To me there is a common thread through this incredible insensitivity by the hierarchy of the Catholic Church. That thread is no parents are making decisions in the Catholic Church. What parents would feel it is a proper burden to dump onto parents that every time they are intimate they run the possibility of a pregnancy, especially in situations where health and finances are critical issues? What responsible parents would stand by and let a monster in a collar abuse their children and then do their utmost to cover it up? What genuine Christian parent would turn a blind eye to the racism, cruelty to immigrants and women, as well as the poor that "highlights" Trump?
No, the Catholic Church must have celibate men making the rules. The guys with no mates and no children. The guys with little experience of the day-to-day struggles of raising a family and the dangers that can lurk for them. The group unable and unwilling to listen to the Spirit or anyone other than themselves.
I have little doubt that the fourth significant series of events is awaiting us.
In 2015, the two-volume inquiry into the treatment of Canada's Indigenous people, which gave particular attention to residential schools, initiated by the government and operated by various, mostly Catholic denominations, was completed.
In 2018, the coordinator of the report, the Indigenous judge and senator, Murray Sinclair, along with Prime Minister Justin Trudeau, called upon Pope Francis to provide an official apology to the Indigenous peoples for the spiritual and physical abuse they were subjected to in these schools. Francis, without providing an explanation, declared himself unable to offer a personal apology.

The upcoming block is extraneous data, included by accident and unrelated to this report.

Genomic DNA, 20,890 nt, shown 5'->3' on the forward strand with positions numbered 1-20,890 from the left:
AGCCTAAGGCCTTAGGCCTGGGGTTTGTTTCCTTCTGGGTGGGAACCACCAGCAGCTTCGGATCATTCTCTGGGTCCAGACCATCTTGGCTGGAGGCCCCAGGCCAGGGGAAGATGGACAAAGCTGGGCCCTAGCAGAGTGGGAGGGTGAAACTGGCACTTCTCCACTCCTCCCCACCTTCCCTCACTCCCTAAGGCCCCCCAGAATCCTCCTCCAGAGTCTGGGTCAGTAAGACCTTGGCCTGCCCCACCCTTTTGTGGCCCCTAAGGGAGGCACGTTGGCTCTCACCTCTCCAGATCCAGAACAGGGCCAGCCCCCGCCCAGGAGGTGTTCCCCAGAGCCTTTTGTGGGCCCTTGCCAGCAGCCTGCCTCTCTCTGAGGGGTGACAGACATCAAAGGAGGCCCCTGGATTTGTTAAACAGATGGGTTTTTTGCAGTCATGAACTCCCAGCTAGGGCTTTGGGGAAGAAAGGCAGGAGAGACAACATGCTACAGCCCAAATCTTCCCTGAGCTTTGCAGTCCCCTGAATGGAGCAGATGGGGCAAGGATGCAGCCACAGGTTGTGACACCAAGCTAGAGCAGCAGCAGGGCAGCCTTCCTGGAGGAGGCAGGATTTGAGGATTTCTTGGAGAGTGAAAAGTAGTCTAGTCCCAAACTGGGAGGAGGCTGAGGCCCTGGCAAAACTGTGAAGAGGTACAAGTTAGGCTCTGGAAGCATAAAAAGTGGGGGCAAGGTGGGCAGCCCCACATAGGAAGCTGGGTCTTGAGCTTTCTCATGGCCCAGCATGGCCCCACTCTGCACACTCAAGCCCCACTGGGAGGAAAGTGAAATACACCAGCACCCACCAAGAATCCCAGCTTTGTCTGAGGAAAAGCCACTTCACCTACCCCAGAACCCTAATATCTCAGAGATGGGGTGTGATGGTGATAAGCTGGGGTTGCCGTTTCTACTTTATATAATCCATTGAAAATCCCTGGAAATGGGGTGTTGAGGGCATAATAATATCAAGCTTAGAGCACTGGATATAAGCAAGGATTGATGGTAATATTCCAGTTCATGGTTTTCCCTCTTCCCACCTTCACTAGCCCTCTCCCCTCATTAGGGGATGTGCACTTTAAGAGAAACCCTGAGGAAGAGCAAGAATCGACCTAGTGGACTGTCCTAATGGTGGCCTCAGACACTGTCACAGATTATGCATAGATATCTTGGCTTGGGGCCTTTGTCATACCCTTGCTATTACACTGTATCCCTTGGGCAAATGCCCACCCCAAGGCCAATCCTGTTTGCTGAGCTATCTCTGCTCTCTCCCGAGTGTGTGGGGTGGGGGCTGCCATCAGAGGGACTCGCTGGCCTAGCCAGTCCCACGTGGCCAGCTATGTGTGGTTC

Forward to today and the discovery of 215 unmarked graves of children at the Catholic operated, now defunct, residential school in Kamloops, British Columbia. Once again Sinclair and Trudeau have appealed to Francis to offer an apology. At the same time, Canadian Cardinal Michael Czerny, a noted advocate on behalf of Indigenous rights, particularly with regard to the oppression of Indigenous peoples in the Amazon basin, has pointed out that in keeping with a collegial protocol, Francis is not free to offer an institutional apology until the Canadian Catholic Bishops Conference expresses an apology and then appeals to Francis to do the same.
As a Canadian Catholic, I hope that before the Indigenous delegation departs for Rome, that the Canadian bishops make a gesture of good faith and offer a national apology. Such a gesture would allow the pope to do likewise, thus facilitating a more trusting environment and encouraging a process of forgiveness and reconciliation.
JOSEPH A. FARDELLA
I am thankful that the leader of my country is admitting fault and committing to bringing forth justice and healing, but I don't think justice and healing can come without another leader following the prime minister's lead.
Roman Catholic, Anglican, United Methodist and Presbyterian churches were the major denominations involved in the administration of the residential school system, according to the Truth and Reconciliation Commission of Canada. The Catholic Church was responsible for operating up to 60% of residential schools in Canada yet the Catholic Church is the only one that has not made a formal apology.
In 2008, the federal government, under Prime Minister Stephen Harper, issued a formal apology for the damage done by the residential school system. And in 2017, Prime Minister Justin Trudeau personally asked Pope Francis to apologize during a visit to the Vatican. But the pope did not apologize.
It's puzzling especially since the pope claims absolute authority in the Catholic Church and benefits from all the power and privilege that that supreme authority brings. Yet, when the church is called out for doing wrong, the pope doesn't take responsibility.
It's past time the pope takes responsibility for the atrocities committed by the Catholic Church. Justice will not be denied to the little ones any longer.
LORI P. DEXTER